Last week I told you about the Amphiletes and how they had released their new single "Where is the Light" as a basic video game. It wasn't anything groundbreaking, but lately I've been finding more and more people interested in using simple games to showcase their songs rather than music videos.
Jason Oda illustrated his obsession with the Perfect Strangers them song with Nothing's Gonna Stop Me Now, Robot Unicorn Attack forever changed the way people listen to Erasure's "Always," and Bjork released an app album.
The idea of using video game as music videos is very innovative. It utterly engages a listener on several different levels, including visually and kinetically. Plus, offering prizes for high scores is a great way to garner interest. I don't think it will ever catch on a standard release medium, but it might be interesting to see a young, daring record label churn out a game sampler for their artists.
Or... maybe some of our hometown heroes could sweet-talk a designer or two into pixelating them into greatness.
6. Two Star Symphony: With four members, our favorite classical group seems like the perfect team for an old-school, side-scrolling beat-'em-up with their awesome scores playing in the background. Rather than traipse through the city fighting crime, TSS would be sucked into the silent films they so often perform music for live. Imagine bow-whipping rage across the lush landscapes of Metropolis, Nosferatu and The Cabinet of Dr. Caligari.
5. The Manichean: Cory Sinclair and Justice Tirapelli-Jamail are absolute masters are creating songs and sound experiences that immerse listeners in a world of their own unique creations. Only something cutting-edge like Thomas Brush's Coma could do justice to the warm madness of the Manichean's music. It wouldn't be an adventure, it would be a dissolution of reality.
4 .Black Leather Jesus: On the other hand is the mindfucking disturbofest that is Black Leather Jesus. You'd think their music has no video-game equivalent, but thanks to Japan that's not true.
The video above is a PS1 release called LSD: Dream Simulator. It has no plot, no objectives, and all you do is wander around an ever shifting and insane world that was based off a decade of dream journals by the creator. I think it's time for a sequel starring BLJ that focuses exclusively on nightmares.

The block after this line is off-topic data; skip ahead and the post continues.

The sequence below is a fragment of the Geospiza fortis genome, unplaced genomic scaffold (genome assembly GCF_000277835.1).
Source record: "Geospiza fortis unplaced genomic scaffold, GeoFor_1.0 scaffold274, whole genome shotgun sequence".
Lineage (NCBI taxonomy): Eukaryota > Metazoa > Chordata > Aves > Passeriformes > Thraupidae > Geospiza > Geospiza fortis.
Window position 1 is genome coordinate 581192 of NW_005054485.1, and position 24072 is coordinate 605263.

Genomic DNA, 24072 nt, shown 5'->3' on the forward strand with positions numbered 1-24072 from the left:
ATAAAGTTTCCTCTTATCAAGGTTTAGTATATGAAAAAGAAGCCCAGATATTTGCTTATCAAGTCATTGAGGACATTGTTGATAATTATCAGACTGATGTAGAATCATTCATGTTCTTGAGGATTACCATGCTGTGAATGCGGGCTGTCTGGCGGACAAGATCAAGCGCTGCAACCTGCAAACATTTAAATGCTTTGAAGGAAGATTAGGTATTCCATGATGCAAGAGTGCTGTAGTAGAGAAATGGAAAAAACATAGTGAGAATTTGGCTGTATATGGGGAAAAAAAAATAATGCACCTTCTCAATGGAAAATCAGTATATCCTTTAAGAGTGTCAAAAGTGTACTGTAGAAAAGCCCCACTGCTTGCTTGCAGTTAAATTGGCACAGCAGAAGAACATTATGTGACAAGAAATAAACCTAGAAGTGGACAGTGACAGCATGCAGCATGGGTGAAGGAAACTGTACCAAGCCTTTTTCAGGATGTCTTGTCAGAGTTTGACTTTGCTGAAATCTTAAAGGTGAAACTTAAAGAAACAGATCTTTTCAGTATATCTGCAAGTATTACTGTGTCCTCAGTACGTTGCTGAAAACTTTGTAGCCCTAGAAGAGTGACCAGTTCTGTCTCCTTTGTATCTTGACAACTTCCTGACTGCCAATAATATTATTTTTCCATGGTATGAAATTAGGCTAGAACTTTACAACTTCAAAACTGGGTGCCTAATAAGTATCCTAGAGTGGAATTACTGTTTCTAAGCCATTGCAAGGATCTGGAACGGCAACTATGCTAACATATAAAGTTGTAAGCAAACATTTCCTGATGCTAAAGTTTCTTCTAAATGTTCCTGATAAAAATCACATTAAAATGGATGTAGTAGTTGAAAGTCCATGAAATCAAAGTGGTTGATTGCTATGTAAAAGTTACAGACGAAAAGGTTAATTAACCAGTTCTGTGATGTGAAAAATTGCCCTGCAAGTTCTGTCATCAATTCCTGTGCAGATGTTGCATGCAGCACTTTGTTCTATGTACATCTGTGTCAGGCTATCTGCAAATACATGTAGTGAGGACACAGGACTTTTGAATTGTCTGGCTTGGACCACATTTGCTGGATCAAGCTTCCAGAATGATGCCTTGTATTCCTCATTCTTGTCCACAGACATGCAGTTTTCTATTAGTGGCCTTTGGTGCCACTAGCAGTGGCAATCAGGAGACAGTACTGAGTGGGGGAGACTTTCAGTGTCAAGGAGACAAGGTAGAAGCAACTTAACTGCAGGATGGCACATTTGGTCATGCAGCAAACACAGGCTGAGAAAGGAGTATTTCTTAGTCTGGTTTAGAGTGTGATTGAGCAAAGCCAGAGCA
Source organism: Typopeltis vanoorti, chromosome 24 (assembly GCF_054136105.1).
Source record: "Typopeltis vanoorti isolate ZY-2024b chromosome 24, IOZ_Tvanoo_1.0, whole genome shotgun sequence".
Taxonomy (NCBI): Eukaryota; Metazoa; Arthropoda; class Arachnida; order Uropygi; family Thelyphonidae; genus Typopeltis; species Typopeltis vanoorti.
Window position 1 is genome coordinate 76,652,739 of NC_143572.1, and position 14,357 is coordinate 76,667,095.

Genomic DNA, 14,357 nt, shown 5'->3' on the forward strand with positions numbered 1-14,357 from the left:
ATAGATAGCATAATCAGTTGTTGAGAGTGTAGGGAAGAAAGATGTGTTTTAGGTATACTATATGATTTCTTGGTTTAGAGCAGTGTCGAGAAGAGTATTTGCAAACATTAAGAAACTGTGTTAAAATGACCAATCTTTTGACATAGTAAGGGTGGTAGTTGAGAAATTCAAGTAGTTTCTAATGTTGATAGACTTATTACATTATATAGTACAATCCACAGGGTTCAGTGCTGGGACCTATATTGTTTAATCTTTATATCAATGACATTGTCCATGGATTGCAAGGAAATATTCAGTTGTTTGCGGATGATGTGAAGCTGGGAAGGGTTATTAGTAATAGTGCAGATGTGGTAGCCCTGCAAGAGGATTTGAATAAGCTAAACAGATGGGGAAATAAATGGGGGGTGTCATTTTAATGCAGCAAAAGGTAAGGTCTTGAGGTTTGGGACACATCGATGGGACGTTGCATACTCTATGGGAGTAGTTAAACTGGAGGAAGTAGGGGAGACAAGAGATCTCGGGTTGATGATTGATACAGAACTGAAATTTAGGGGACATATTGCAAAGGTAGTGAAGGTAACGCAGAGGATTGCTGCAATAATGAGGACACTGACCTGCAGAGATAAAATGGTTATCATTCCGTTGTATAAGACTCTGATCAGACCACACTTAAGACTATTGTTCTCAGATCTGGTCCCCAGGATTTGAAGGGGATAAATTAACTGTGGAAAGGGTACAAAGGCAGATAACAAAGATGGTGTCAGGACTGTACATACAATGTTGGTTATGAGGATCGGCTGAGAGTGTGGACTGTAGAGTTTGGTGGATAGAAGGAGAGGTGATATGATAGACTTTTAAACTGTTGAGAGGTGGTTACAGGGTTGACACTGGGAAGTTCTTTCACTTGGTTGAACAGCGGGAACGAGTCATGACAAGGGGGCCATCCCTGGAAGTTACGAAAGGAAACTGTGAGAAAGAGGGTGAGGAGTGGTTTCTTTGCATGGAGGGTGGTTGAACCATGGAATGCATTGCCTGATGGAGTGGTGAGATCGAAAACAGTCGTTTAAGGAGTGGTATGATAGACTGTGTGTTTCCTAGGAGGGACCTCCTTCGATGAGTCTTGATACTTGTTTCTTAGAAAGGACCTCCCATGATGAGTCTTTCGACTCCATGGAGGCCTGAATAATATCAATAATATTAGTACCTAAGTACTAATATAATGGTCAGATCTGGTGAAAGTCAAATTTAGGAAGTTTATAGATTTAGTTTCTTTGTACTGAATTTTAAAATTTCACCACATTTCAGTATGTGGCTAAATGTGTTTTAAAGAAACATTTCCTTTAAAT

3. Underworld: I've brought this up in the past, but nothing in the world is funnier than gothic and industrial dancing, and most goths and rivetheads would agree with me.
Rather than pick a band from the goth scene, I want a music sampler selected by the Underworld DJs that could be used to fuel a gothic Bust a Groove-esque dance party game. Maybe we could convince Voltaire to host the instructional segments with his comments of such dance moves as "Stomp the Bat! Love the Bat!"
I would like to see her on the 3DS in a haunted adventure similar to Spirit Camera where you pursued the truth behind the death of a mysteriously murdered pianist who haunts a downtown Houston hotel.
If you like this story, consider signing up for our email newsletters.
SHOW ME HOW
You have successfully signed up for your selected newsletter(s) - please keep an eye on your mailbox, we're movin' in!
The Hates: One of Houston's most enduring images is the figure of Christian Kidd of the Hates tooling around the Montrose on his moped with imposing Mohawk triumphantly cutting the air. I'd like to pay homage to that by having him in a driving obstacle game like Wood and Water Rage.
The premise is that Kidd is accidentally sent back in time, and has to drive through the three decades that the Hates' career spans in order to get back to present day Houston for a show. Each level would showcase a different era, with Kidd dodging disco fans in the '70s and leaping over break dancers in the '80s.